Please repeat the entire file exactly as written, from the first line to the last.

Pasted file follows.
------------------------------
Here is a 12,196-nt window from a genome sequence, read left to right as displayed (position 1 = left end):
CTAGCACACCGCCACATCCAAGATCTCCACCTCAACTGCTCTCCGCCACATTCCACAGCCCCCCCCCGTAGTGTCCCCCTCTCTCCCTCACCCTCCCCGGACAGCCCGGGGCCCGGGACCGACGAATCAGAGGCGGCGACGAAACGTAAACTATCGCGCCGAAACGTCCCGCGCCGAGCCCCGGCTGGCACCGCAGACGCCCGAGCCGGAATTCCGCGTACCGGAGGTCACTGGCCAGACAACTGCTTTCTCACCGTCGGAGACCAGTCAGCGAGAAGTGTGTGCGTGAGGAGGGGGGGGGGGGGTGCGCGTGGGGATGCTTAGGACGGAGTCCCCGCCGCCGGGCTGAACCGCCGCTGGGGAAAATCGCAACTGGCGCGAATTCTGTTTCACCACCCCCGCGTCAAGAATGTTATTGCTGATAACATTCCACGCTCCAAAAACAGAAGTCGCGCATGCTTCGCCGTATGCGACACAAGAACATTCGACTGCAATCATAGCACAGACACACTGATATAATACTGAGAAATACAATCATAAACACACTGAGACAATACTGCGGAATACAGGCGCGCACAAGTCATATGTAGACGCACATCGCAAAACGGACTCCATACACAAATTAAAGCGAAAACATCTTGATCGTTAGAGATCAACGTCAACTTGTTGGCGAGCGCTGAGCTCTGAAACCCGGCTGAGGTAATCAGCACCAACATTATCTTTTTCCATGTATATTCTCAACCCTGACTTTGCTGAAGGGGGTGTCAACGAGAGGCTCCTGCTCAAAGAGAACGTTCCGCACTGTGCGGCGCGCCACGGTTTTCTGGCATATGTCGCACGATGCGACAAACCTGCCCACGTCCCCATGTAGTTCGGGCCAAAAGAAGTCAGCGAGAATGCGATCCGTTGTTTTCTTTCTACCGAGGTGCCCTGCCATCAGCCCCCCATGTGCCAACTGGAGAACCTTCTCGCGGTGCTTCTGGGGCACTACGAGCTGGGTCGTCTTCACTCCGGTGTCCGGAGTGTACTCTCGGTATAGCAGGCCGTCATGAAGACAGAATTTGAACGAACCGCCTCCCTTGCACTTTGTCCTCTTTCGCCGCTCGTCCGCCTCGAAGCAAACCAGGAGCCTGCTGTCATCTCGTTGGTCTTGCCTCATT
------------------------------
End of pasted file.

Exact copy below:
Here is a 12,196-nt window from a genome sequence, read left to right as displayed (position 1 = left end):
CTAGCACACCGCCACATCCAAGATCTCCACCTCAACTGCTCTCCGCCACATTCCACAGCCCCCCCCCGTAGTGTCCCCCTCTCTCCCTCACCCTCCCCGGACAGCCCGGGGCCCGGGACCGACGAATCAGAGGCGGCGACGAAACGTAAACTATCGCGCCGAAACGTCCCGCGCCGAGCCCCGGCTGGCACCGCAGACGCCCGAGCCGGAATTCCGCGTACCGGAGGTCACTGGCCAGACAACTGCTTTCTCACCGTCGGAGACCAGTCAGCGAGAAGTGTGTGCGTGAGGAGGGGGGGGGGGGGTGCGCGTGGGGATGCTTAGGACGGAGTCCCCGCCGCCGGGCTGAACCGCCGCTGGGGAAAATCGCAACTGGCGCGAATTCTGTTTCACCACCCCCGCGTCAAGAATGTTATTGCTGATAACATTCCACGCTCCAAAAACAGAAGTCGCGCATGCTTCGCCGTATGCGACACAAGAACATTCGACTGCAATCATAGCACAGACACACTGATATAATACTGAGAAATACAATCATAAACACACTGAGACAATACTGCGGAATACAGGCGCGCACAAGTCATATGTAGACGCACATCGCAAAACGGACTCCATACACAAATTAAAGCGAAAACATCTTGATCGTTAGAGATCAACGTCAACTTGTTGGCGAGCGCTGAGCTCTGAAACCCGGCTGAGGTAATCAGCACCAACATTATCTTTTTCCATGTATATTCTCAACCCTGACTTTGCTGAAGGGGGTGTCAACGAGAGGCTCCTGCTCAAAGAGAACGTTCCGCACTGTGCGGCGCGCCACGGTTTTCTGGCATATGTCGCACGATGCGACAAACCTGCCCACGTCCCCATGTAGTTCGGGCCAAAAGAAGTCAGCGAGAATGCGATCCGTTGTTTTCTTTCTACCGAGGTGCCCTGCCATCAGCCCCCCATGTGCCAACTGGAGAACCTTCTCGCGGTGCTTCTGGGGCACTACGAGCTGGGTCGTCTTCACTCCGGTGTCCGGAGTGTACTCTCGGTATAGCAGGCCGTCATGAAGACAGAATTTGAACGAACCGCCTCCCTTGCACTTTGTCCTCTTTCGCCGCTCGTCCGCCTCGAAGCAAACCAGGAGCCTGCTGTCATCTCGTTGGTCTTGCCTCATT